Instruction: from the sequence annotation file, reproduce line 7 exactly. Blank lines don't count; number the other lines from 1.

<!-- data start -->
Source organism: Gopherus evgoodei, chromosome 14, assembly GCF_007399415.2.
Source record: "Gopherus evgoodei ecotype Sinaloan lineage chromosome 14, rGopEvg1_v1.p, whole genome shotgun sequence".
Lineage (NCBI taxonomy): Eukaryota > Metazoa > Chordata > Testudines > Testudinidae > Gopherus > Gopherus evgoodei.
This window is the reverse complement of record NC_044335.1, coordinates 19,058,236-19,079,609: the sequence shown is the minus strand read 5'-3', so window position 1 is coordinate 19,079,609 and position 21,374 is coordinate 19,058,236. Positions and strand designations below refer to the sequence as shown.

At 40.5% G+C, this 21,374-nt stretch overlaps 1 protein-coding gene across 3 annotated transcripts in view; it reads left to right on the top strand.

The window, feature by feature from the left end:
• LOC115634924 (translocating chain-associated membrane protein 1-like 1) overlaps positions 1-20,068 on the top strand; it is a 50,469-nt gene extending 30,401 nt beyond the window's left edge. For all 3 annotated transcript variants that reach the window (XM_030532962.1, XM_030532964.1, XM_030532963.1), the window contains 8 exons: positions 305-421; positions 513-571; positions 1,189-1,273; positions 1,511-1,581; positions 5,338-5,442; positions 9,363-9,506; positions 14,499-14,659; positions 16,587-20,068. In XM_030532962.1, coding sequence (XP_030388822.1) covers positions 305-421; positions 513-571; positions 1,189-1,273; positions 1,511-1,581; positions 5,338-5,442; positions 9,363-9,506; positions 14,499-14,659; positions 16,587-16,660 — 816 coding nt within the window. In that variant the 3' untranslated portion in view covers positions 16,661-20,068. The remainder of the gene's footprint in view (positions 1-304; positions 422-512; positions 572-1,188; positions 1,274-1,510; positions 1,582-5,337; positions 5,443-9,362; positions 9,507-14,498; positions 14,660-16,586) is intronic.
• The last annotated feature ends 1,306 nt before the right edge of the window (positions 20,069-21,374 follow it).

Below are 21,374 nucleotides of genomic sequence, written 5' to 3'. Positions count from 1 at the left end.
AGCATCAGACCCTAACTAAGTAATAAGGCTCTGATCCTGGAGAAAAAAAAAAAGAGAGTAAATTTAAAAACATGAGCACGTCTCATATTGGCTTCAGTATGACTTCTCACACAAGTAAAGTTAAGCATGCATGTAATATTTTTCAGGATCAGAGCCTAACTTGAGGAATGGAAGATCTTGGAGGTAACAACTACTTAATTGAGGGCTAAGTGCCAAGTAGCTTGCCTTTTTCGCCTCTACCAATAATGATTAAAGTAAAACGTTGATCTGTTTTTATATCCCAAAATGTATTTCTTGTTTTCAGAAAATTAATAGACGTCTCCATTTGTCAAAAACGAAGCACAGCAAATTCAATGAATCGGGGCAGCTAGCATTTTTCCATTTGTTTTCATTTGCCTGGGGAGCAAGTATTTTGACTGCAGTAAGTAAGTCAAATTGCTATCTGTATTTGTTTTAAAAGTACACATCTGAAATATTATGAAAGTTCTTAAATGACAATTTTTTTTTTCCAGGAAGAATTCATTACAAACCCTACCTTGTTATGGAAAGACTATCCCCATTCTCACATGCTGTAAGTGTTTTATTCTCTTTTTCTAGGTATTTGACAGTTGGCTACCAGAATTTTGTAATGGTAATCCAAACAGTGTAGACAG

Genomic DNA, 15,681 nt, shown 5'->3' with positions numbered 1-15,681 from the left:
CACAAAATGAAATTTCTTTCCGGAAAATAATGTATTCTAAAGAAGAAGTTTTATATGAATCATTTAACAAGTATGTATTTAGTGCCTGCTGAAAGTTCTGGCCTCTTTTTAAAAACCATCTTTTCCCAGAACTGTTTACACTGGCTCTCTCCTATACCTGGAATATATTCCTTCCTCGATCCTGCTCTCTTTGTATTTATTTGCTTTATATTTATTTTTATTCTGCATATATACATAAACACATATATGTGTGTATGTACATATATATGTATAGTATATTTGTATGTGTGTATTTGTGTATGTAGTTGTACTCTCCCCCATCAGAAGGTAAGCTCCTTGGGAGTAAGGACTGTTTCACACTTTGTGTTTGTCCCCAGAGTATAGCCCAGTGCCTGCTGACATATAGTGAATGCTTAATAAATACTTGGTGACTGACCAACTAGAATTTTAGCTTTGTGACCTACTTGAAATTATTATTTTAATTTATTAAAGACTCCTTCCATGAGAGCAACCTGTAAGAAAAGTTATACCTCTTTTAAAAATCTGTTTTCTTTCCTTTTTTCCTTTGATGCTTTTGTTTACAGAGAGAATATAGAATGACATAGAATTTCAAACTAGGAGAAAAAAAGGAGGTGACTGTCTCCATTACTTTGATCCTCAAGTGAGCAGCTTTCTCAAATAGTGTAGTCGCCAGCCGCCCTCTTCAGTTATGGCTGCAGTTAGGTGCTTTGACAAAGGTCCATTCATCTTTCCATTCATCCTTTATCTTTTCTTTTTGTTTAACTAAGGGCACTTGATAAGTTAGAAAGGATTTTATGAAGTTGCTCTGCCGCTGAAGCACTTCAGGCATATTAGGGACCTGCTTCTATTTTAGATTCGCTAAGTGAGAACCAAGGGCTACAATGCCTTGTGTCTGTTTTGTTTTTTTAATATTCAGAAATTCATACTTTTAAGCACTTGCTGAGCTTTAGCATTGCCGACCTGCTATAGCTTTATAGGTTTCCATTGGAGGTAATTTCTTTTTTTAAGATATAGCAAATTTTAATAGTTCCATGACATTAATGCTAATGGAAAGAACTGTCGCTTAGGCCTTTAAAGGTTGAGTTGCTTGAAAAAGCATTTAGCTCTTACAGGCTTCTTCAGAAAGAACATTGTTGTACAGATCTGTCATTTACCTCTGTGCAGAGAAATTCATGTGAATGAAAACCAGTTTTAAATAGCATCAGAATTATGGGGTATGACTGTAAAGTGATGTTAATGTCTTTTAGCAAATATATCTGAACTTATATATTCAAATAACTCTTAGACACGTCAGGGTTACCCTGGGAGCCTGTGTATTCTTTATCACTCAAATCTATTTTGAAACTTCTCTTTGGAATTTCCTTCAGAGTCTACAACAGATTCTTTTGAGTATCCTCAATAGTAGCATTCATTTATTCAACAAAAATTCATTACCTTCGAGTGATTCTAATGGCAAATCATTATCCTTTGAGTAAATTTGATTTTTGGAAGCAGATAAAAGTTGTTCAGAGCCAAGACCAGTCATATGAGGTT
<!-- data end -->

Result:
• LOC115634924 (translocating chain-associated membrane protein 1-like 1) overlaps positions 1-20,068 on the top strand; it is a 50,469-nt gene extending 30,401 nt beyond the window's left edge. For all 3 annotated transcript variants that reach the window (XM_030532962.1, XM_030532964.1, XM_030532963.1), the window contains 8 exons: positions 305-421; positions 513-571; positions 1,189-1,273; positions 1,511-1,581; positions 5,338-5,442; positions 9,363-9,506; positions 14,499-14,659; positions 16,587-20,068. In XM_030532962.1, coding sequence (XP_030388822.1) covers positions 305-421; positions 513-571; positions 1,189-1,273; positions 1,511-1,581; positions 5,338-5,442; positions 9,363-9,506; positions 14,499-14,659; positions 16,587-16,660 — 816 coding nt within the window. In that variant the 3' untranslated portion in view covers positions 16,661-20,068. The remainder of the gene's footprint in view (positions 1-304; positions 422-512; positions 572-1,188; positions 1,274-1,510; positions 1,582-5,337; positions 5,443-9,362; positions 9,507-14,498; positions 14,660-16,586) is intronic.